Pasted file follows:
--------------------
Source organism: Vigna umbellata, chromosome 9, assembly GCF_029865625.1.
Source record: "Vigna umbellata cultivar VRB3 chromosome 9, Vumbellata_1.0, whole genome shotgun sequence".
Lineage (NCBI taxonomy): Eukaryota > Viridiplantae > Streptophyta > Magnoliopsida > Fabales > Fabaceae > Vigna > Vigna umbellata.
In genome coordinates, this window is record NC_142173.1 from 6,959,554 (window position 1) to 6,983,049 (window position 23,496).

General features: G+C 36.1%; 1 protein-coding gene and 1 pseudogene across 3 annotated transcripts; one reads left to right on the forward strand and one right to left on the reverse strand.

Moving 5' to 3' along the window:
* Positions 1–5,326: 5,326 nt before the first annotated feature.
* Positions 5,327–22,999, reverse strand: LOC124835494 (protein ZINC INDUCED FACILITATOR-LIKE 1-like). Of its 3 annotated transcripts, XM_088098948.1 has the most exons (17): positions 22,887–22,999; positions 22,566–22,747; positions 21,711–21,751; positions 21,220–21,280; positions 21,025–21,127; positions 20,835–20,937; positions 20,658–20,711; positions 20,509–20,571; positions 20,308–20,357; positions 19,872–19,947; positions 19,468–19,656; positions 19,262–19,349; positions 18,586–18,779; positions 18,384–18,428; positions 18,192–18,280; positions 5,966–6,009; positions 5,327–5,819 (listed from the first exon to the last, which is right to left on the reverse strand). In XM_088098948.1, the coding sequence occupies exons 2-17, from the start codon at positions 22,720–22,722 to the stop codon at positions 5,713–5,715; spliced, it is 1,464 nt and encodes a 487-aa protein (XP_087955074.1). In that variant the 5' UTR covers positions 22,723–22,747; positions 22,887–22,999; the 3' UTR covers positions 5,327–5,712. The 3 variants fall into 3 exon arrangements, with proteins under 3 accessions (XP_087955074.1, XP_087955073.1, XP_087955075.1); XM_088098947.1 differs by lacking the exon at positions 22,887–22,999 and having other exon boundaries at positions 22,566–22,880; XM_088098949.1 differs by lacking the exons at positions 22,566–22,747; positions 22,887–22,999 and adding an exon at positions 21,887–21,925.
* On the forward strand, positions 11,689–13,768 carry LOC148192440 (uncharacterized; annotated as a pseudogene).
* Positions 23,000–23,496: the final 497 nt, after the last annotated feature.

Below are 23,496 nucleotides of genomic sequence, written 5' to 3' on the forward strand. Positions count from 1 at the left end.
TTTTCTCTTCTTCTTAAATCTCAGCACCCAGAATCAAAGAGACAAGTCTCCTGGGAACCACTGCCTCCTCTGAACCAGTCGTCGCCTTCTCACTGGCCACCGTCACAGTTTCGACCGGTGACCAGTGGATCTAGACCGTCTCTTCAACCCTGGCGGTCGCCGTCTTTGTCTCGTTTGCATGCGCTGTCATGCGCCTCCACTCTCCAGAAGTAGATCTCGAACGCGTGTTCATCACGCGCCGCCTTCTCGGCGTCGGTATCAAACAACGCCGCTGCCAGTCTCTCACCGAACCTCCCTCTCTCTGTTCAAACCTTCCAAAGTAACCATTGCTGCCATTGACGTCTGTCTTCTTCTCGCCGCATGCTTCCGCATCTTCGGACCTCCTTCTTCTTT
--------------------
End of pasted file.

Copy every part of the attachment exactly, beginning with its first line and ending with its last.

Source organism: Vigna umbellata, chromosome 9, assembly GCF_029865625.1.
Source record: "Vigna umbellata cultivar VRB3 chromosome 9, Vumbellata_1.0, whole genome shotgun sequence".
Lineage (NCBI taxonomy): Eukaryota > Viridiplantae > Streptophyta > Magnoliopsida > Fabales > Fabaceae > Vigna > Vigna umbellata.
In genome coordinates, this window is record NC_142173.1 from 6,959,554 (window position 1) to 6,983,049 (window position 23,496).

General features: G+C 36.1%; 1 protein-coding gene and 1 pseudogene across 3 annotated transcripts; one reads left to right on the forward strand and one right to left on the reverse strand.

Moving 5' to 3' along the window:
* Positions 1–5,326: 5,326 nt before the first annotated feature.
* Positions 5,327–22,999, reverse strand: LOC124835494 (protein ZINC INDUCED FACILITATOR-LIKE 1-like). Of its 3 annotated transcripts, XM_088098948.1 has the most exons (17): positions 22,887–22,999; positions 22,566–22,747; positions 21,711–21,751; positions 21,220–21,280; positions 21,025–21,127; positions 20,835–20,937; positions 20,658–20,711; positions 20,509–20,571; positions 20,308–20,357; positions 19,872–19,947; positions 19,468–19,656; positions 19,262–19,349; positions 18,586–18,779; positions 18,384–18,428; positions 18,192–18,280; positions 5,966–6,009; positions 5,327–5,819 (listed from the first exon to the last, which is right to left on the reverse strand). In XM_088098948.1, the coding sequence occupies exons 2-17, from the start codon at positions 22,720–22,722 to the stop codon at positions 5,713–5,715; spliced, it is 1,464 nt and encodes a 487-aa protein (XP_087955074.1). In that variant the 5' UTR covers positions 22,723–22,747; positions 22,887–22,999; the 3' UTR covers positions 5,327–5,712. The 3 variants fall into 3 exon arrangements, with proteins under 3 accessions (XP_087955074.1, XP_087955073.1, XP_087955075.1); XM_088098947.1 differs by lacking the exon at positions 22,887–22,999 and having other exon boundaries at positions 22,566–22,880; XM_088098949.1 differs by lacking the exons at positions 22,566–22,747; positions 22,887–22,999 and adding an exon at positions 21,887–21,925.
* On the forward strand, positions 11,689–13,768 carry LOC148192440 (uncharacterized; annotated as a pseudogene).
* Positions 23,000–23,496: the final 497 nt, after the last annotated feature.

Below are 23,496 nucleotides of genomic sequence, written 5' to 3' on the forward strand. Positions count from 1 at the left end.
TTTTCTCTTCTTCTTAAATCTCAGCACCCAGAATCAAAGAGACAAGTCTCCTGGGAACCACTGCCTCCTCTGAACCAGTCGTCGCCTTCTCACTGGCCACCGTCACAGTTTCGACCGGTGACCAGTGGATCTAGACCGTCTCTTCAACCCTGGCGGTCGCCGTCTTTGTCTCGTTTGCATGCGCTGTCATGCGCCTCCACTCTCCAGAAGTAGATCTCGAACGCGTGTTCATCACGCGCCGCCTTCTCGGCGTCGGTATCAAACAACGCCGCTGCCAGTCTCTCACCGAACCTCCCTCTCTCTGTTCAAACCTTCCAAAGTAACCATTGCTGCCATTGACGTCTGTCTTCTTCTCGCCGCATGCTTCCGCATCTTCGGACCTCCTTCTTCTTT